-Lao Tzu 

 

 

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Sadly, I am almost finished with the last of my training sessions.  :’-(  As it worked out, they wrap up just in time for the Bimbler’s Bluff 50K.  I think I can safely say that I am in the best shape I’ve ever been in, and I’m hoping that will be enough to carry me through what I know will be a grueling run.  As an added incentive to hang in there, I have asked the women I am fundraising for to write some notes of encouragement that I can carry with me and read when I’m exhausted and want nothing more than to quit.  More than just having the letters to read, it will mean beyond I can even express in words to have them with me through the day.  It’s a tangible reminder to why I will be there.  Plus, I also feel like it’s a great symbolic gesture to carry them (the women, not the notes) with me on that day to overcome the challenge together. After all, our strength is drawn from our sense of community.  In reality, I think it might be the thrivers who will truly being carrying me through the day and not the other way around… 

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My cool new swimming gear!

Despite all the initial drama with my trainer, I have to admit that he has kind of grown on me… sort of like a little brother who annoys the hell out of you but you love him anyway...  Once we had a chance to hash things out, we were able to build a pretty solid partnership; and I am truly bummed to see it end.  As much as I would love to continue training even on a once weekly basis, between the amount of time I’ll be spending on triathlon training and the need to cut back on expenses, I just don’t think it will be feasible the next few months.  I suppose I will have to resort to kicking my own butt for awhile.  At least it’s something we all know I have experience with.  Plus with all the swimming, biking, and running that is about to commence, I am hoping I won’t lose too much ground in the conditioning department.  Besides, I always have Insanity and P90X to fall back on for cross training… and my trusty pull-up bar. 😉

The positive part about my training ending is I now have the time and funds (well not really, but I’ll make it work) to start swimming.  Up until this point I have only known how to swim to avoid drowning, so I definitely have A LOT to learn… Possibly even more than with cycling. Maybe I should be more scared… Better yet, maybe the swim instructors should be!

However, I am determined and committed. (I would like to cite the fact that I found a swim suit, goggles, and swim cap all in the off season today as proof!) I have been trying to find an affordable place to swim with a flexible pool schedule for quite some time now, and let me tell you it has been no easy task!  Ultimately, we decided that the Greater Waterbury YMCA will be my new home- for at least the next 8 months anyway.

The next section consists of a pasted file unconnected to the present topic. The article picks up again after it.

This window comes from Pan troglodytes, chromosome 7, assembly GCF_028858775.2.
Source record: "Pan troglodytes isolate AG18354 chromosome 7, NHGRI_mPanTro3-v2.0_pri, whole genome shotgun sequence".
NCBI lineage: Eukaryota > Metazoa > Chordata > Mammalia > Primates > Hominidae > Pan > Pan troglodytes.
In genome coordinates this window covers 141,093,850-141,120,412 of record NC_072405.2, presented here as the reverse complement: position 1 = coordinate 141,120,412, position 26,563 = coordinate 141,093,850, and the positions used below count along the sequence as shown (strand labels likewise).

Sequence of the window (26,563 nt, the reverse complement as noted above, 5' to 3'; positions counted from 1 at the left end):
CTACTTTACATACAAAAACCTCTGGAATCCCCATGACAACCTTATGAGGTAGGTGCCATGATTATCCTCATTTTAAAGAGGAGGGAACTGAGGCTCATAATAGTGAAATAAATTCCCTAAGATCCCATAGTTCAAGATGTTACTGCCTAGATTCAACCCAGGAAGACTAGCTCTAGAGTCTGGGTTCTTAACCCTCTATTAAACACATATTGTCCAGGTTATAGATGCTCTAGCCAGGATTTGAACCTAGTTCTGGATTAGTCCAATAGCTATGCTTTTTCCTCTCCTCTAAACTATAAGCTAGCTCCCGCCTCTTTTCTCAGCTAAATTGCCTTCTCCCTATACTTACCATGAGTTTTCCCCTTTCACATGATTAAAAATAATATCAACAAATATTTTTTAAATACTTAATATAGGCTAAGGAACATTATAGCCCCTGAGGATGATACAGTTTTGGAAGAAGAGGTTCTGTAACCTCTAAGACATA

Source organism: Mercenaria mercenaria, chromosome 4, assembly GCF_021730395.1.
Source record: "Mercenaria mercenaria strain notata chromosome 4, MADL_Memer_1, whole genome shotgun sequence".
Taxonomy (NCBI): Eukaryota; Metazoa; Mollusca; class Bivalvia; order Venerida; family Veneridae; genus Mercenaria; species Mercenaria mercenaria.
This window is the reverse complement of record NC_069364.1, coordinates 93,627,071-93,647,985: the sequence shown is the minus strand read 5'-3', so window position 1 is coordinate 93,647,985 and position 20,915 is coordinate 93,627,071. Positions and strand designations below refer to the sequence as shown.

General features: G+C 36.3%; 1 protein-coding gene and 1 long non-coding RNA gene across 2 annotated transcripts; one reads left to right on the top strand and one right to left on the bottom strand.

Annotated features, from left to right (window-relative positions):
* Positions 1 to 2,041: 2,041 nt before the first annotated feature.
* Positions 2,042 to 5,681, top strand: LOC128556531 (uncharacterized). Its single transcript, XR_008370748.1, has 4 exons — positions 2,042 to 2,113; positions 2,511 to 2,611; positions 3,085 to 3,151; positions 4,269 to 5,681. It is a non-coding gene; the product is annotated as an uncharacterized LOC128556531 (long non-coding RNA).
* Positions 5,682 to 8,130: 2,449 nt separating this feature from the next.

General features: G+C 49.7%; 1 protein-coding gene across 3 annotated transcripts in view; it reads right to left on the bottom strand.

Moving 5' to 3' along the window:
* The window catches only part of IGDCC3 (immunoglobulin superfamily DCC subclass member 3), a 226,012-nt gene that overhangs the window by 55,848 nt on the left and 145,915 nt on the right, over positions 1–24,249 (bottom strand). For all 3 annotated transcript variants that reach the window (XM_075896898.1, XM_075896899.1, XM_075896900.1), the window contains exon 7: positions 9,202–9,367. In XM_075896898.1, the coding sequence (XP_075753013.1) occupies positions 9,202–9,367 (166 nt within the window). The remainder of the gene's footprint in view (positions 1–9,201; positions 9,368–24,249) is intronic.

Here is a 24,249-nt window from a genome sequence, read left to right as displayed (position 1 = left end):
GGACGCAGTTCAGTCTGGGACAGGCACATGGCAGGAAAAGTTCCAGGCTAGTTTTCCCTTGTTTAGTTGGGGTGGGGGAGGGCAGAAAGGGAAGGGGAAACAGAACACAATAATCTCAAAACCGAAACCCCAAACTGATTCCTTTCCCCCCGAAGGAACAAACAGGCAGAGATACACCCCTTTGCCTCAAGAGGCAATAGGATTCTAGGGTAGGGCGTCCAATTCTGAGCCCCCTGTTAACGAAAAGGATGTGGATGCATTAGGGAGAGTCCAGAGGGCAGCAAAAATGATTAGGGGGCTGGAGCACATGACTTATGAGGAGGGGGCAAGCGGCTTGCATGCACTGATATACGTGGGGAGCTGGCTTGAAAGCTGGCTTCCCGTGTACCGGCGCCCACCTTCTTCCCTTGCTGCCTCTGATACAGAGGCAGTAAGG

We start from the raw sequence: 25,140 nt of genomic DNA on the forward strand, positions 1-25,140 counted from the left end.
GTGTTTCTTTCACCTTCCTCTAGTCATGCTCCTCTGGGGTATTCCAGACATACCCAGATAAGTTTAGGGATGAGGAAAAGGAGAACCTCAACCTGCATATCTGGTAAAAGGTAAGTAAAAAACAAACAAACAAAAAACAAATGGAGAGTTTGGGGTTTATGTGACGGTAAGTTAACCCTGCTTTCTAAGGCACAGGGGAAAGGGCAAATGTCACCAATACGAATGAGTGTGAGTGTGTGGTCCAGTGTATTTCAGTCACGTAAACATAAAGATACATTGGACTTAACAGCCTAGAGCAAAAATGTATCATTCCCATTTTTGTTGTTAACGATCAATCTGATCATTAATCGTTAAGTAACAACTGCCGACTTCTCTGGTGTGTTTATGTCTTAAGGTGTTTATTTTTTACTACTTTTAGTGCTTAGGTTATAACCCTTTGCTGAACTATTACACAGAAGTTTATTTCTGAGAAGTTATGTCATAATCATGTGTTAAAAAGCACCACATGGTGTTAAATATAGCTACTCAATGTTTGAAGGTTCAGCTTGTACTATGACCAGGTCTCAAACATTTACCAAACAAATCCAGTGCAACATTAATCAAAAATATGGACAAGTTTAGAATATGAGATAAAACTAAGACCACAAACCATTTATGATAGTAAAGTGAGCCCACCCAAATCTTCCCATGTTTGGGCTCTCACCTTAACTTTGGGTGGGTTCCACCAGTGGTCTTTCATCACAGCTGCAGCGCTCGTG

I picked the Greater Waterbury YMCA over our local one because they have two pools instead of one and a way more flexibleImage lap swim schedule.  In fact, I don’t think there are any hours that they don’t allow lap swimming during the day.  They also have off street parking AND for some reason the membership was cheaper… which makes no sense because it’s all the same organization.  Anyway, now that we joined, we can go to either one so I guess it doesn’t really matter.  Adam had pushed for the YMCA over the other pools I looked at because they offer spin classes (in addition to a multitude of other classes which I’m kind of excited to try out… if I ever have spare time between all my other athletic endeavors).  They also just did a 10 million renovation so the facility itself is really nice, nicer than our current gym actually and with more equipment including bikes!

As sad as I am to close the chapter on my personal training, I am equally excited about taking the next step in my journey to becoming an ironman (or at least half of one)!  I already signed up for swimming lessons and am hoping to take my first one tomorrow after work.  I am happy that my new home is filled with friendly, helpful staff, AND that they have a triathlon club which starts up this winter.  I am really looking forward to taking on this next challenge and making another step in the direction of my goal… I just hope I don’t drown in the process 😉    

It’s October- And I’m on an Upswing

“If you give me any problem in America I can trace it down to domestic violence.

It is the cradle of most of the problems, economic, psychological, educational.”

-Salma Hayek

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Anyone familiar with this blog knows that October is an important time of year for me.  It’s the month in which I married my abuser (and the abuse escalated dramatically), and it’s also ,ironically, Domestic Violence Awareness Month… Clearly my ex had missed the memo.

Normally this time of year I find my PTSD symptoms tend to rev up.  I get jumpy, anxious, and depressed.  I don’t usually put together what’s going on until I’m well into the month, but this year is different.  This year I’m taking on October head on!  This year I am determined to live my life to the fullest!  I will not allow PTSD to rob the joy from my days.  This year I am determined to push myself to new limits and raise money and awareness for victims of violence in the process.